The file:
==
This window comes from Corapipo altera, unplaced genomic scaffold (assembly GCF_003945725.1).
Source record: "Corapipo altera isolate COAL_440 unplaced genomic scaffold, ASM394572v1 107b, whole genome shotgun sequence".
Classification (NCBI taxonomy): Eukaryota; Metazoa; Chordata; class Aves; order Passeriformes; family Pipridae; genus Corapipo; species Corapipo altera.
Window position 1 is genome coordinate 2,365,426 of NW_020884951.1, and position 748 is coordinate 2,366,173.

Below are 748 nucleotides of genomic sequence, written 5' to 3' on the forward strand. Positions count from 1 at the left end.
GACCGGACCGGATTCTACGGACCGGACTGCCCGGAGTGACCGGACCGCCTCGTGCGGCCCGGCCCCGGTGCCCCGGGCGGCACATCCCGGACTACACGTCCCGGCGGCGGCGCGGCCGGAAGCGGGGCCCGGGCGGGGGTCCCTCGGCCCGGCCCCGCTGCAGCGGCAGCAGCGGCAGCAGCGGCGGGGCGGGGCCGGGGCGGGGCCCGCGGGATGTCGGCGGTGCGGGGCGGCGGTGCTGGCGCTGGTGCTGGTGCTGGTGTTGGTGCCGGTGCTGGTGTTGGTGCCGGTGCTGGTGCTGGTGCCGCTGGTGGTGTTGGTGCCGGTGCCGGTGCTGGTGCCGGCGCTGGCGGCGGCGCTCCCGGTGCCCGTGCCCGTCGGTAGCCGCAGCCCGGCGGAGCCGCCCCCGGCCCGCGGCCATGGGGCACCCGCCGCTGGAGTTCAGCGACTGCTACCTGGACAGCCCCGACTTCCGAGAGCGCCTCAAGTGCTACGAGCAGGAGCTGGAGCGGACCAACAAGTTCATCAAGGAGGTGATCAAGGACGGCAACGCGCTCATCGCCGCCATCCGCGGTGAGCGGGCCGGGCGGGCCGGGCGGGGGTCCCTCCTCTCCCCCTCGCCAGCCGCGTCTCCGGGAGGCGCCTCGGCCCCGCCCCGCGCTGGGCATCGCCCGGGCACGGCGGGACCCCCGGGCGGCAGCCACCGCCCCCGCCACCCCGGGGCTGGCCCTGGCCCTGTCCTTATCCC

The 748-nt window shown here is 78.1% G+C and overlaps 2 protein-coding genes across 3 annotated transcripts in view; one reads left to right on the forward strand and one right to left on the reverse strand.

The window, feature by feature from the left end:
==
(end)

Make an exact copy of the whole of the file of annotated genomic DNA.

This window comes from Corapipo altera, unplaced genomic scaffold (assembly GCF_003945725.1).
Source record: "Corapipo altera isolate COAL_440 unplaced genomic scaffold, ASM394572v1 107b, whole genome shotgun sequence".
Classification (NCBI taxonomy): Eukaryota; Metazoa; Chordata; class Aves; order Passeriformes; family Pipridae; genus Corapipo; species Corapipo altera.
Window position 1 is genome coordinate 2,365,426 of NW_020884951.1, and position 748 is coordinate 2,366,173.

Below are 748 nucleotides of genomic sequence, written 5' to 3' on the forward strand. Positions count from 1 at the left end.
GACCGGACCGGATTCTACGGACCGGACTGCCCGGAGTGACCGGACCGCCTCGTGCGGCCCGGCCCCGGTGCCCCGGGCGGCACATCCCGGACTACACGTCCCGGCGGCGGCGCGGCCGGAAGCGGGGCCCGGGCGGGGGTCCCTCGGCCCGGCCCCGCTGCAGCGGCAGCAGCGGCAGCAGCGGCGGGGCGGGGCCGGGGCGGGGCCCGCGGGATGTCGGCGGTGCGGGGCGGCGGTGCTGGCGCTGGTGCTGGTGCTGGTGTTGGTGCCGGTGCTGGTGTTGGTGCCGGTGCTGGTGCTGGTGCCGCTGGTGGTGTTGGTGCCGGTGCCGGTGCTGGTGCCGGCGCTGGCGGCGGCGCTCCCGGTGCCCGTGCCCGTCGGTAGCCGCAGCCCGGCGGAGCCGCCCCCGGCCCGCGGCCATGGGGCACCCGCCGCTGGAGTTCAGCGACTGCTACCTGGACAGCCCCGACTTCCGAGAGCGCCTCAAGTGCTACGAGCAGGAGCTGGAGCGGACCAACAAGTTCATCAAGGAGGTGATCAAGGACGGCAACGCGCTCATCGCCGCCATCCGCGGTGAGCGGGCCGGGCGGGCCGGGCGGGGGTCCCTCCTCTCCCCCTCGCCAGCCGCGTCTCCGGGAGGCGCCTCGGCCCCGCCCCGCGCTGGGCATCGCCCGGGCACGGCGGGACCCCCGGGCGGCAGCCACCGCCCCCGCCACCCCGGGGCTGGCCCTGGCCCTGTCCTTATCCC

The 748-nt window shown here is 78.1% G+C and overlaps 2 protein-coding genes across 3 annotated transcripts in view; one reads left to right on the forward strand and one right to left on the reverse strand.

The window, feature by feature from the left end: